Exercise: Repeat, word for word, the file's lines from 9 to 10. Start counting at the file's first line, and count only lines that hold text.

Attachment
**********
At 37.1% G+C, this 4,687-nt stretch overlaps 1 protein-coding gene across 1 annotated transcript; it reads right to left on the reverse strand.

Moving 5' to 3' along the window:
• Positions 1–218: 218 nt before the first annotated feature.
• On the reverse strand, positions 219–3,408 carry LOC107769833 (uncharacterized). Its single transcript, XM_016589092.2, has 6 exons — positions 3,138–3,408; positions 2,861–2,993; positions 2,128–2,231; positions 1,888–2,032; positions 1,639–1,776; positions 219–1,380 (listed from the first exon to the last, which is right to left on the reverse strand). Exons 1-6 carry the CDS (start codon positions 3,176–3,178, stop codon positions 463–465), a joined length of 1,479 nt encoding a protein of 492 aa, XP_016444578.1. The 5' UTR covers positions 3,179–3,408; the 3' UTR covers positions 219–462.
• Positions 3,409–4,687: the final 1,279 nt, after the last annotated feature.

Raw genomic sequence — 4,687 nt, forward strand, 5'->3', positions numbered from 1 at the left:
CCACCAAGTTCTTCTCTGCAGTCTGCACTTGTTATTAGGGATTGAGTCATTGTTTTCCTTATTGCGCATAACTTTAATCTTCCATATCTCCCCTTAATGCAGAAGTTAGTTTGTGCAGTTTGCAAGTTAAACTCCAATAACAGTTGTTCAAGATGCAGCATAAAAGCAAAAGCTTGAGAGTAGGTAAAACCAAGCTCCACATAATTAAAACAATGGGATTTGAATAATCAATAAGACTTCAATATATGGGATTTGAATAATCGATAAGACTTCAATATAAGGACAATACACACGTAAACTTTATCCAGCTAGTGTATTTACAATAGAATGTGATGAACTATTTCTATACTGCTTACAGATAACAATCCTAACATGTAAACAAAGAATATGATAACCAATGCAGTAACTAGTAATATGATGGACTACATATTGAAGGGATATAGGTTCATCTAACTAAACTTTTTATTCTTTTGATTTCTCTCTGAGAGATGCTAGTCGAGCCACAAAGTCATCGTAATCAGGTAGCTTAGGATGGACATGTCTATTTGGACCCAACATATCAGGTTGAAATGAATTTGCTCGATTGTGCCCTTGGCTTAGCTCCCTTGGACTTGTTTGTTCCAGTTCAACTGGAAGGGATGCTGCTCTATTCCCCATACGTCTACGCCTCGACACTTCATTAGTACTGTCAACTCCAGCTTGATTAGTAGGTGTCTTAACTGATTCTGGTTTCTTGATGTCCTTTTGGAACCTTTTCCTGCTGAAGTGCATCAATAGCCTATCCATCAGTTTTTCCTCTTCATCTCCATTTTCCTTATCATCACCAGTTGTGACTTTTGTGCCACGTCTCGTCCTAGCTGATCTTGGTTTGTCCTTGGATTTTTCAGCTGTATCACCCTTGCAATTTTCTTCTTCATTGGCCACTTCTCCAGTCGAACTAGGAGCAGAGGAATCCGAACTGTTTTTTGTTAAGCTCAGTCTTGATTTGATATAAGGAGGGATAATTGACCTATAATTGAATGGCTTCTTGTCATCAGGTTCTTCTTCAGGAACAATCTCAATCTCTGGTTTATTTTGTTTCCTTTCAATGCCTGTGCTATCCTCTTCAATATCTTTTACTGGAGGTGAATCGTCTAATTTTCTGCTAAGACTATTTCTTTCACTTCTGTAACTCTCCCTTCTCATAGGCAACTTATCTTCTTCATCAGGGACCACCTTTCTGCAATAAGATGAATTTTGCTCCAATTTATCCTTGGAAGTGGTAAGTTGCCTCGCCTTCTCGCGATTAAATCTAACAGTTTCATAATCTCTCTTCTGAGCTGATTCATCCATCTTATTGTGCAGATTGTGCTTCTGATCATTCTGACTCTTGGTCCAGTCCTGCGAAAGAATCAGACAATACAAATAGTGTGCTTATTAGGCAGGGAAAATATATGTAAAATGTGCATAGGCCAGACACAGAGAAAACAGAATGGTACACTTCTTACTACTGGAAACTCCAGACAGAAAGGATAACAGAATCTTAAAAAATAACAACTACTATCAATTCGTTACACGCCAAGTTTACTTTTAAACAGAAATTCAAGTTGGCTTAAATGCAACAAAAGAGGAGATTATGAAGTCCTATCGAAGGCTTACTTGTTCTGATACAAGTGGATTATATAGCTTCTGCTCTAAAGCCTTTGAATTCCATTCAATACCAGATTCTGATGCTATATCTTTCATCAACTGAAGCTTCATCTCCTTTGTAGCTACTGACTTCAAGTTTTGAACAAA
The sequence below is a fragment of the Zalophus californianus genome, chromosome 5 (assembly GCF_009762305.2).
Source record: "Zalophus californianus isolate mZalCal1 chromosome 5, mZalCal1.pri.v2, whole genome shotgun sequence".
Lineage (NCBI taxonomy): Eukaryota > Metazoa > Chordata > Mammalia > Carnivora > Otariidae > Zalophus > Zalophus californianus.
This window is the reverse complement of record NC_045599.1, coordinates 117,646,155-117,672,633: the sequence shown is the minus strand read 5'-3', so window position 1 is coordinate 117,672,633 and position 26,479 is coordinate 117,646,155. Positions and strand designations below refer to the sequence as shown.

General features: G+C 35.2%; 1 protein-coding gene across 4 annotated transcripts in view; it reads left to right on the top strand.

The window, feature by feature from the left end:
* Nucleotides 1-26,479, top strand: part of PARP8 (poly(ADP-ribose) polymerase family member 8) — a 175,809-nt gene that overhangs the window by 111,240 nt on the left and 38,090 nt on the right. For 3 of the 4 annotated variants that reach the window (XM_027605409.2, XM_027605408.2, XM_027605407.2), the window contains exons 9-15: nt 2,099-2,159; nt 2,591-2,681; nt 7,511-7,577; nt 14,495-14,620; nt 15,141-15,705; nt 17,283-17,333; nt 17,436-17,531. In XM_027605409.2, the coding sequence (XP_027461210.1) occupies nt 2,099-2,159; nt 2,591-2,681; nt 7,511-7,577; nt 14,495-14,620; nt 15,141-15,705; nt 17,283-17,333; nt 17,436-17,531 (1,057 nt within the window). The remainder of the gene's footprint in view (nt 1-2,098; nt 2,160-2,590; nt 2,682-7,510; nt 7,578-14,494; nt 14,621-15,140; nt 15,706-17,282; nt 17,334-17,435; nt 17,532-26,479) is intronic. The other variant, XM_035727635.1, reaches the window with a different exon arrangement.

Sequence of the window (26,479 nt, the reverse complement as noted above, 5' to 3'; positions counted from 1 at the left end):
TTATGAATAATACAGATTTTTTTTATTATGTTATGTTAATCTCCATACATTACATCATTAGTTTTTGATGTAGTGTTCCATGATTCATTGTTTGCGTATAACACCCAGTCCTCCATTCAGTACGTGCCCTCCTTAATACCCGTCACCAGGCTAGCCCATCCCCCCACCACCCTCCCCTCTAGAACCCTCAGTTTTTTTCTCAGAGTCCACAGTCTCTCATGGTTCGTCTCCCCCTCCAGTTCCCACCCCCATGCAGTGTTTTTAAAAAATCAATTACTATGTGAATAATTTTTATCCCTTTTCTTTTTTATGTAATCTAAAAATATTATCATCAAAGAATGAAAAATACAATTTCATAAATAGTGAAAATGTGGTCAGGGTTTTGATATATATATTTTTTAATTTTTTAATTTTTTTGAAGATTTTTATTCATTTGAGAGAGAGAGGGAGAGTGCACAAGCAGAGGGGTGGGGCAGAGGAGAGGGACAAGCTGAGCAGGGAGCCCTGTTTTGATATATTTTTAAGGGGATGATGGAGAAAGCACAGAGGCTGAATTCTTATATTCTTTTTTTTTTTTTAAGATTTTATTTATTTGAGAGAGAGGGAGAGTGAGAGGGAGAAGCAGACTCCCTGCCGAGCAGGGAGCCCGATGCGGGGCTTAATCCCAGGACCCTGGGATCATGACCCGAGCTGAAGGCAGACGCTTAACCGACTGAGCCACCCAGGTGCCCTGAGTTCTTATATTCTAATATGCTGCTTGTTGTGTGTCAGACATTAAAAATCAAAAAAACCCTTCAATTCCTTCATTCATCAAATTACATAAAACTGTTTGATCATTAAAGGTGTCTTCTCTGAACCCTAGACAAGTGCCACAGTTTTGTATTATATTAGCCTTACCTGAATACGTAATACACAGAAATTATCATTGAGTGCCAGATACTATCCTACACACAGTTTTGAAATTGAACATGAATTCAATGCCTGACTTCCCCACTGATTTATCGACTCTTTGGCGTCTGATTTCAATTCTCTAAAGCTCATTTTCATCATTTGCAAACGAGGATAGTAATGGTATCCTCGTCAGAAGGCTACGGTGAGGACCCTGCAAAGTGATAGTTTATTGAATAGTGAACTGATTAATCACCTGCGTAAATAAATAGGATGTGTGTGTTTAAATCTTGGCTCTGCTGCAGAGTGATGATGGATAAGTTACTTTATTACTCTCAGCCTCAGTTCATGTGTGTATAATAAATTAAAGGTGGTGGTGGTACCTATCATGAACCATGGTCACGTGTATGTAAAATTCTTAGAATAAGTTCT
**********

Source record: "Zalophus californianus isolate mZalCal1 chromosome 5, mZalCal1.pri.v2, whole genome shotgun sequence".
Lineage (NCBI taxonomy): Eukaryota > Metazoa > Chordata > Mammalia > Carnivora > Otariidae > Zalophus > Zalophus californianus.